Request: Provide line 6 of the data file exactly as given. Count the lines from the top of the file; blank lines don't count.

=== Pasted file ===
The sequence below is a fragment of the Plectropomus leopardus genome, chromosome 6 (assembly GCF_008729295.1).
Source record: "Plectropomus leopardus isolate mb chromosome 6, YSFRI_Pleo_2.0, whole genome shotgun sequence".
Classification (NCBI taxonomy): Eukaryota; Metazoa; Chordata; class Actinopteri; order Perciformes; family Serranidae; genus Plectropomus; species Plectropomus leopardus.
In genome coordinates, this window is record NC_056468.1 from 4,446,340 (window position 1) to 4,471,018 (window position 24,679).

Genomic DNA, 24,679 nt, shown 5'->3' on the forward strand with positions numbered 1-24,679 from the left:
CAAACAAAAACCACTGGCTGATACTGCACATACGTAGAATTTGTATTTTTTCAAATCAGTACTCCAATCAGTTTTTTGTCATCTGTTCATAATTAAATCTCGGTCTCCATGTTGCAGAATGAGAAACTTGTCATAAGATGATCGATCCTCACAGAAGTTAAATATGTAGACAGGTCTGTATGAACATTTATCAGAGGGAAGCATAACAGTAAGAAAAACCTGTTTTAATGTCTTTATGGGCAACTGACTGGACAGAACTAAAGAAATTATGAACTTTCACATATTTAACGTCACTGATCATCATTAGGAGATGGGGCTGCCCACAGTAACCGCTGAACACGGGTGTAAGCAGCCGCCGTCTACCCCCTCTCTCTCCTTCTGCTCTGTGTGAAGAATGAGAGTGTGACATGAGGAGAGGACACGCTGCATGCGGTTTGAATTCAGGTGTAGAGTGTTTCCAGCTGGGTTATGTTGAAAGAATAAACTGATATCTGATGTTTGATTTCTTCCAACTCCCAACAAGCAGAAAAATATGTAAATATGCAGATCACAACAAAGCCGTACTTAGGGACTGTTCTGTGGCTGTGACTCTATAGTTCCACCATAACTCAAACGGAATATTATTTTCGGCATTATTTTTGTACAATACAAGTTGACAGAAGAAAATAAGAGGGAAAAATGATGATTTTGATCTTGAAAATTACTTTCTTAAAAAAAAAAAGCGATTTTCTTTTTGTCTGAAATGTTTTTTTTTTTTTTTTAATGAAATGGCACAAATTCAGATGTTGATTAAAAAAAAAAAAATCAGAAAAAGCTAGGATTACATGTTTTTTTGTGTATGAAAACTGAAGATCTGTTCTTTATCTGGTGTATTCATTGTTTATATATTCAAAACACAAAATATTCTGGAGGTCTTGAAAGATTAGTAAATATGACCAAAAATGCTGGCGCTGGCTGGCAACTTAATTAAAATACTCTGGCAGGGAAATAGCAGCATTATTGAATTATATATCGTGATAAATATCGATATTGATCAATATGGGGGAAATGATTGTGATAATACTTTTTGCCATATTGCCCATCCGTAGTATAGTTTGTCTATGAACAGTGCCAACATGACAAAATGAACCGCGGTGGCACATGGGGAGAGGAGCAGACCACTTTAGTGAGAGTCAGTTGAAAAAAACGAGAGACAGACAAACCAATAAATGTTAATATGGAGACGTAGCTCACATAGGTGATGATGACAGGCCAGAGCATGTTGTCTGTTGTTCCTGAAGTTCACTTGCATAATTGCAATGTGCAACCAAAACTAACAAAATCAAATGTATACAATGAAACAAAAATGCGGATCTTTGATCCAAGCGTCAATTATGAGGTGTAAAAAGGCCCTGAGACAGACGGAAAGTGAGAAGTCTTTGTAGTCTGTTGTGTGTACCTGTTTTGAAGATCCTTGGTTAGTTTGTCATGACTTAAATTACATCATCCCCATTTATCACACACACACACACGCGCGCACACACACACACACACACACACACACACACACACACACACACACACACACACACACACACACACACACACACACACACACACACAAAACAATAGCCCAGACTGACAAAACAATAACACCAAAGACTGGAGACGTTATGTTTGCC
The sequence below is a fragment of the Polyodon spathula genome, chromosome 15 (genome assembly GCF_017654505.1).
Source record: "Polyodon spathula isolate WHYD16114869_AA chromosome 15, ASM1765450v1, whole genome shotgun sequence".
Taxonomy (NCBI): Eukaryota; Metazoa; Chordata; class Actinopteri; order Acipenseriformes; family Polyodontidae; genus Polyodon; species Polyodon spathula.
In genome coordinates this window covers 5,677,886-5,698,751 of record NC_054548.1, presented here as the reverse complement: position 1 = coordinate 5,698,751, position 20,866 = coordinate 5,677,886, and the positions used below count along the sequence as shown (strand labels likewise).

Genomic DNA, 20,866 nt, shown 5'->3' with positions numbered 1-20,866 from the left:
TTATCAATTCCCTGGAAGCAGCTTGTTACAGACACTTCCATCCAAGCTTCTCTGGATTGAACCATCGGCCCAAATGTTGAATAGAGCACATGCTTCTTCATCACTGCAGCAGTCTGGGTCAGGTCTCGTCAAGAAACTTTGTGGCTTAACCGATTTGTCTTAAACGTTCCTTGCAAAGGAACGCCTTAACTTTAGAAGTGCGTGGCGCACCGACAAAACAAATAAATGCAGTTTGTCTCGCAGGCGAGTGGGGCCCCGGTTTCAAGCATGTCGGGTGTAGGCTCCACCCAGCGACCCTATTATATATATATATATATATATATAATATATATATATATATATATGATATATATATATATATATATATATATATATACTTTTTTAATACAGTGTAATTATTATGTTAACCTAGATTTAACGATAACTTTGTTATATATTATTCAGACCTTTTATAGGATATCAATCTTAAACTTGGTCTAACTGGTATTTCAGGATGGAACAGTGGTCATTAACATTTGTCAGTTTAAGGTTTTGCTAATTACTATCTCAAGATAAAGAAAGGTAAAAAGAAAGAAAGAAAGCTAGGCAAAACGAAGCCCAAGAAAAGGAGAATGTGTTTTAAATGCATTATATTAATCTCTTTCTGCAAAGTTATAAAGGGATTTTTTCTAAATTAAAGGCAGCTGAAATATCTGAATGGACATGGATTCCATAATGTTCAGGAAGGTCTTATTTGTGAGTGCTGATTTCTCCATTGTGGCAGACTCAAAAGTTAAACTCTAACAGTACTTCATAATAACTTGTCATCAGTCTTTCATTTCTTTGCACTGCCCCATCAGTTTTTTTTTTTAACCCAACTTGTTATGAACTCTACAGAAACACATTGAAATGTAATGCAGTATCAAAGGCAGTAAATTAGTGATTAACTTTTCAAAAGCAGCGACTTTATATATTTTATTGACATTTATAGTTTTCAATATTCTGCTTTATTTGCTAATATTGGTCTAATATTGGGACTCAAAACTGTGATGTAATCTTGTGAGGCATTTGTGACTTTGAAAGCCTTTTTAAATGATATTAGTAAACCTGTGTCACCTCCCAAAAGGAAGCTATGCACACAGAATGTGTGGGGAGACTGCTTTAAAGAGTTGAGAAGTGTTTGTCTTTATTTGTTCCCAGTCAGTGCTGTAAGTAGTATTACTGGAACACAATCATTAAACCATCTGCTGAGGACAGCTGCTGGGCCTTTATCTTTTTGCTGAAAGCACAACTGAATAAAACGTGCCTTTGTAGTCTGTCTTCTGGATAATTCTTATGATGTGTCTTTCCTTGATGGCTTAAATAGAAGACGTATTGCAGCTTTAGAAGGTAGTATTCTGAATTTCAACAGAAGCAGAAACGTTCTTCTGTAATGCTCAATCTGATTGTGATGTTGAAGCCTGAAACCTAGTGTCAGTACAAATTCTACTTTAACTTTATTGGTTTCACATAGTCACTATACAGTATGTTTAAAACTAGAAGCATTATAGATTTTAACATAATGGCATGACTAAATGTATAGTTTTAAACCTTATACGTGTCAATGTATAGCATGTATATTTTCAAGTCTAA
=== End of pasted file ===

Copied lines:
CAAACAAAAACCACTGGCTGATACTGCACATACGTAGAATTTGTATTTTTTCAAATCAGTACTCCAATCAGTTTTTTGTCATCTGTTCATAATTAAATCTCGGTCTCCATGTTGCAGAATGAGAAACTTGTCATAAGATGATCGATCCTCACAGAAGTTAAATATGTAGACAGGTCTGTATGAACATTTATCAGAGGGAAGCATAACAGTAAGAAAAACCTGTTTTAATGTCTTTATGGGCAACTGACTGGACAGAACTAAAGAAATTATGAACTTTCACATATTTAACGTCACTGATCATCATTAGGAGATGGGGCTGCCCACAGTAACCGCTGAACACGGGTGTAAGCAGCCGCCGTCTACCCCCTCTCTCTCCTTCTGCTCTGTGTGAAGAATGAGAGTGTGACATGAGGAGAGGACACGCTGCATGCGGTTTGAATTCAGGTGTAGAGTGTTTCCAGCTGGGTTATGTTGAAAGAATAAACTGATATCTGATGTTTGATTTCTTCCAACTCCCAACAAGCAGAAAAATATGTAAATATGCAGATCACAACAAAGCCGTACTTAGGGACTGTTCTGTGGCTGTGACTCTATAGTTCCACCATAACTCAAACGGAATATTATTTTCGGCATTATTTTTGTACAATACAAGTTGACAGAAGAAAATAAGAGGGAAAAATGATGATTTTGATCTTGAAAATTACTTTCTTAAAAAAAAAAAGCGATTTTCTTTTTGTCTGAAATGTTTTTTTTTTTTTTTTAATGAAATGGCACAAATTCAGATGTTGATTAAAAAAAAAAAAATCAGAAAAAGCTAGGATTACATGTTTTTTTGTGTATGAAAACTGAAGATCTGTTCTTTATCTGGTGTATTCATTGTTTATATATTCAAAACACAAAATATTCTGGAGGTCTTGAAAGATTAGTAAATATGACCAAAAATGCTGGCGCTGGCTGGCAACTTAATTAAAATACTCTGGCAGGGAAATAGCAGCATTATTGAATTATATATCGTGATAAATATCGATATTGATCAATATGGGGGAAATGATTGTGATAATACTTTTTGCCATATTGCCCATCCGTAGTATAGTTTGTCTATGAACAGTGCCAACATGACAAAATGAACCGCGGTGGCACATGGGGAGAGGAGCAGACCACTTTAGTGAGAGTCAGTTGAAAAAAACGAGAGACAGACAAACCAATAAATGTTAATATGGAGACGTAGCTCACATAGGTGATGATGACAGGCCAGAGCATGTTGTCTGTTGTTCCTGAAGTTCACTTGCATAATTGCAATGTGCAACCAAAACTAACAAAATCAAATGTATACAATGAAACAAAAATGCGGATCTTTGATCCAAGCGTCAATTATGAGGTGTAAAAAGGCCCTGAGACAGACGGAAAGTGAGAAGTCTTTGTAGTCTGTTGTGTGTACCTGTTTTGAAGATCCTTGGTTAGTTTGTCATGACTTAAATTACATCATCCCCATTTATCACACACACACACACGCGCGCACACACACACACACACACACACACACACACACACACACACACACACACACACACACACACACACACACACACACACACACACACAAAACAATAGCCCAGACTGACAAAACAATAACACCAAAGACTGGAGACGTTATGTTTGCC